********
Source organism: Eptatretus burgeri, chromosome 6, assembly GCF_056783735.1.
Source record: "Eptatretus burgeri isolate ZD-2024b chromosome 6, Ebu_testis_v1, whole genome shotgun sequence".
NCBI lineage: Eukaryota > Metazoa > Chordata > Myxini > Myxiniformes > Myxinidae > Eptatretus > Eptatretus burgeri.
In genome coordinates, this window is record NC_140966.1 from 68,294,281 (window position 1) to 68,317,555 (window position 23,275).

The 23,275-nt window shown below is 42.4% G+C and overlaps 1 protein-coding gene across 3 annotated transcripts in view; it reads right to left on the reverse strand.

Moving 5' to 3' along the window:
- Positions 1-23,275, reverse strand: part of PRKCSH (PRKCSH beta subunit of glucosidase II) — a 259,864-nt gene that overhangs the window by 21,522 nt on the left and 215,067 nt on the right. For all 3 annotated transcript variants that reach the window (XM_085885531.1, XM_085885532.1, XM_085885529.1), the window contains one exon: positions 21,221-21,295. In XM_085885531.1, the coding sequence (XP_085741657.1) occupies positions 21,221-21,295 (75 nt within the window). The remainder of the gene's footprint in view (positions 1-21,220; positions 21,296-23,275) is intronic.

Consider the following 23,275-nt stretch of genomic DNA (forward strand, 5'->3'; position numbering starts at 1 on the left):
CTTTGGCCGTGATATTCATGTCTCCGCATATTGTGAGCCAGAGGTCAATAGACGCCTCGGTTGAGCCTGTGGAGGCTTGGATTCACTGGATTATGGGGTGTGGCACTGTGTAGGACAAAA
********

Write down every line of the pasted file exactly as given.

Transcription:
Source organism: Eptatretus burgeri, chromosome 6, assembly GCF_056783735.1.
Source record: "Eptatretus burgeri isolate ZD-2024b chromosome 6, Ebu_testis_v1, whole genome shotgun sequence".
NCBI lineage: Eukaryota > Metazoa > Chordata > Myxini > Myxiniformes > Myxinidae > Eptatretus > Eptatretus burgeri.
In genome coordinates, this window is record NC_140966.1 from 68,294,281 (window position 1) to 68,317,555 (window position 23,275).

The 23,275-nt window shown below is 42.4% G+C and overlaps 1 protein-coding gene across 3 annotated transcripts in view; it reads right to left on the reverse strand.

Moving 5' to 3' along the window:
- Positions 1-23,275, reverse strand: part of PRKCSH (PRKCSH beta subunit of glucosidase II) — a 259,864-nt gene that overhangs the window by 21,522 nt on the left and 215,067 nt on the right. For all 3 annotated transcript variants that reach the window (XM_085885531.1, XM_085885532.1, XM_085885529.1), the window contains one exon: positions 21,221-21,295. In XM_085885531.1, the coding sequence (XP_085741657.1) occupies positions 21,221-21,295 (75 nt within the window). The remainder of the gene's footprint in view (positions 1-21,220; positions 21,296-23,275) is intronic.

Consider the following 23,275-nt stretch of genomic DNA (forward strand, 5'->3'; position numbering starts at 1 on the left):
CTTTGGCCGTGATATTCATGTCTCCGCATATTGTGAGCCAGAGGTCAATAGACGCCTCGGTTGAGCCTGTGGAGGCTTGGATTCACTGGATTATGGGGTGTGGCACTGTGTAGGACAAAA